Feuding tech giants Amazon and Google have come to an agreement on their streaming services. After over a year of absence, the official YouTube app will return to Amazon Fire TV devices and Fire TV Edition smart TVs. Google pulled the video streaming app in early 2018 after it could not strike a deal with the online retail giant surrounding the availability of its products and services.
According to reports at the time, Google was unhappy with Amazon because the retailer didn’t sell a number of its products including Chromecast and Google Home devices. The two companies couldn’t strike a business deal that pleased both parties, so Google removed the official YouTube app from Fire TV devices at the start of 2018. This came after Google also revoked YouTube access on Amazon’s Echo Show devices, citing a “broken user experience.”
In the time since YouTube left Fire TVs, users have been able to access the site using browsers. But that experience isn’t the most user-friendly, so the real losers in this situation were YouTube lovers that owned Fire TV devices.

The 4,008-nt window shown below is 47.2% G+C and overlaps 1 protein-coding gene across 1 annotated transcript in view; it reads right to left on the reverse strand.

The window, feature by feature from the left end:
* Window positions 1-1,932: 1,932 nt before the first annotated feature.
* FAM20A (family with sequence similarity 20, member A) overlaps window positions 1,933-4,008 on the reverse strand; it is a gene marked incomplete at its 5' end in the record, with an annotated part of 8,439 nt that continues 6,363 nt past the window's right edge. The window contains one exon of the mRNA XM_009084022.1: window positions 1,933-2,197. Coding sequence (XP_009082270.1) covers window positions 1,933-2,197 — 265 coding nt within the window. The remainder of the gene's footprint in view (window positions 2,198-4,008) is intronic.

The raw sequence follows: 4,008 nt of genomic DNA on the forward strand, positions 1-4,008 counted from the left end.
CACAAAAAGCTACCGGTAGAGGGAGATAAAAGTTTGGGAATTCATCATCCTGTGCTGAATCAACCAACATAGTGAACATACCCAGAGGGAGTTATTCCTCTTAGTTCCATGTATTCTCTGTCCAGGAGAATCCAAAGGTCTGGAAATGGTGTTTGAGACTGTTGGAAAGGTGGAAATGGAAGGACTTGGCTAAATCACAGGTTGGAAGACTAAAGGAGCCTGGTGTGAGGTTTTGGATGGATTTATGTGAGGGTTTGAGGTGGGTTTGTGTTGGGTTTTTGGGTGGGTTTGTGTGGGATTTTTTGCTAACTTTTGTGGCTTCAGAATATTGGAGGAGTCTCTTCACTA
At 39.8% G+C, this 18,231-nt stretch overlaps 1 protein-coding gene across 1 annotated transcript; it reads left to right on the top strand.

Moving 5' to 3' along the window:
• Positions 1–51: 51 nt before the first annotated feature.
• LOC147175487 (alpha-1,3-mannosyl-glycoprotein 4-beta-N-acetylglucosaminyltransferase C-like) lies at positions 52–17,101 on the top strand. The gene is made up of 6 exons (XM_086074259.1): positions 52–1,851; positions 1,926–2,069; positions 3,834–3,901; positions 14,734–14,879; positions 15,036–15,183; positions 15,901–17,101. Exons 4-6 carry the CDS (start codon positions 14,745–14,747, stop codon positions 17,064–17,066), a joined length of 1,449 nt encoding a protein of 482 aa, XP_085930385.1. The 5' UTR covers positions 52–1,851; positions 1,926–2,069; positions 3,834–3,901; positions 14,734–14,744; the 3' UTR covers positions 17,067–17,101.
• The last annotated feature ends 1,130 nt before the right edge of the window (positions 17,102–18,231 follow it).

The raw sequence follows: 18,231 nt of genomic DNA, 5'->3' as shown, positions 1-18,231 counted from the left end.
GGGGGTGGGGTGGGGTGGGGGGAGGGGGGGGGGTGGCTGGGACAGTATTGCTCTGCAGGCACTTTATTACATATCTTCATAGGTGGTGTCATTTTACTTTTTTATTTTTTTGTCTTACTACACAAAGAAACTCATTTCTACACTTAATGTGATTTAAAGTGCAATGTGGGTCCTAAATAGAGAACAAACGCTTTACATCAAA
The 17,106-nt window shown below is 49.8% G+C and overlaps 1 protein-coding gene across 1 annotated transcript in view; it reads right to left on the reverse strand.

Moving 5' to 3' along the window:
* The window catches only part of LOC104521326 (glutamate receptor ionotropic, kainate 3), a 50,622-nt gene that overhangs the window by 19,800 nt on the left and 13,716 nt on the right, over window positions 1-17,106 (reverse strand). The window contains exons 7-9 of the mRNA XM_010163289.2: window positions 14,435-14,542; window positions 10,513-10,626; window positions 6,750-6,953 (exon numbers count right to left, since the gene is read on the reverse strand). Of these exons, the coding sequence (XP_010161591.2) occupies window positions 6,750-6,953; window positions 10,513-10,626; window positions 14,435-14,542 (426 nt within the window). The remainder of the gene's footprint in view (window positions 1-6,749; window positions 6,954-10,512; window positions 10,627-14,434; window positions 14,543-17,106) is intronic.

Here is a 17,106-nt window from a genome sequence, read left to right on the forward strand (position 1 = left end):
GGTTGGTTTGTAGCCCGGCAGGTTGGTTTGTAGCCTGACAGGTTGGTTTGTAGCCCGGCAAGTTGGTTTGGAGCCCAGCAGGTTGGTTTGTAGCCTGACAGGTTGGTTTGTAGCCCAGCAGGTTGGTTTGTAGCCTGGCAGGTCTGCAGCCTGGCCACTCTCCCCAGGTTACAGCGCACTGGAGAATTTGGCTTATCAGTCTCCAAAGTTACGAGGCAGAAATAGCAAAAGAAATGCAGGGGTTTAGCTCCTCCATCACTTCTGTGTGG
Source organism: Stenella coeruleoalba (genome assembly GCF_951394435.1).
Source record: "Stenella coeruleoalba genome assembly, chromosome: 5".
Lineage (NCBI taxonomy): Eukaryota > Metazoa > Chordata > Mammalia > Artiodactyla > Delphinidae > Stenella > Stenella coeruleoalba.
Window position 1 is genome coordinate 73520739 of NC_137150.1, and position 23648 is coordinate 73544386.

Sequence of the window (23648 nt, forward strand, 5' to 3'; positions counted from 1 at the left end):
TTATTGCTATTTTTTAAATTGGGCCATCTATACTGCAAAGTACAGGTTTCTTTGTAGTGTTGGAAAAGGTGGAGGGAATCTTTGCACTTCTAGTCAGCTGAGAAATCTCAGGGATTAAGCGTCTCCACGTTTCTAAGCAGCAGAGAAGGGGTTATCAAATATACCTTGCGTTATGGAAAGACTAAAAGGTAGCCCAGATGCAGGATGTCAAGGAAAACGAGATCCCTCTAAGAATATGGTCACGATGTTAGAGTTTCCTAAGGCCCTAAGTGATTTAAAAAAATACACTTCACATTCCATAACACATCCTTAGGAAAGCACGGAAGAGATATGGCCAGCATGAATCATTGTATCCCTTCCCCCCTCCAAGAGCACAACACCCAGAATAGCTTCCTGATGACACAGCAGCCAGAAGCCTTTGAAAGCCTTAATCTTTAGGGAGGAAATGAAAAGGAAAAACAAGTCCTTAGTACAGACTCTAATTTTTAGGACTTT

Now, those users will soon have an official YouTube app sanctioned by Google on their streaming devices again. The new app will allow users to sign into their personal accounts and play 4K content at up to 60fps on supported devices. Coming later in the year will be dedicated apps for YouTube Kids and YouTube TV, the company’s live, TV-streaming subscription service. Users will also be able to use Alexa to search for content in the YouTube app.
In addition, Amazon will make Prime Video compatible on Chromecast and Chromecast built-in devices. With Chromecast support, those with the Prime Video mobile app can cast content to their TVs and watch it on a larger screen. The Prime Video app will also broadly support Android TV systems later this year.
This deal doesn’t address one of the sources of the original Amazon-Google feud: Echo Show devices. It appears that those who have Amazon’s screened version of an Alexa speaker will still have to use the company’s experimental browser or Firefox to access YouTube on that device.
The details of the agreement are unknown, but Google may have been more willing to chat with Amazon after the company started selling Chromecasts again on its website at the end of 2018. Notably, Amazon still doesn’t sell Google Home devices and searches for those products bring up Amazon’s own Echo, Echo Dot, and other devices, as well as Facebook’s Portal.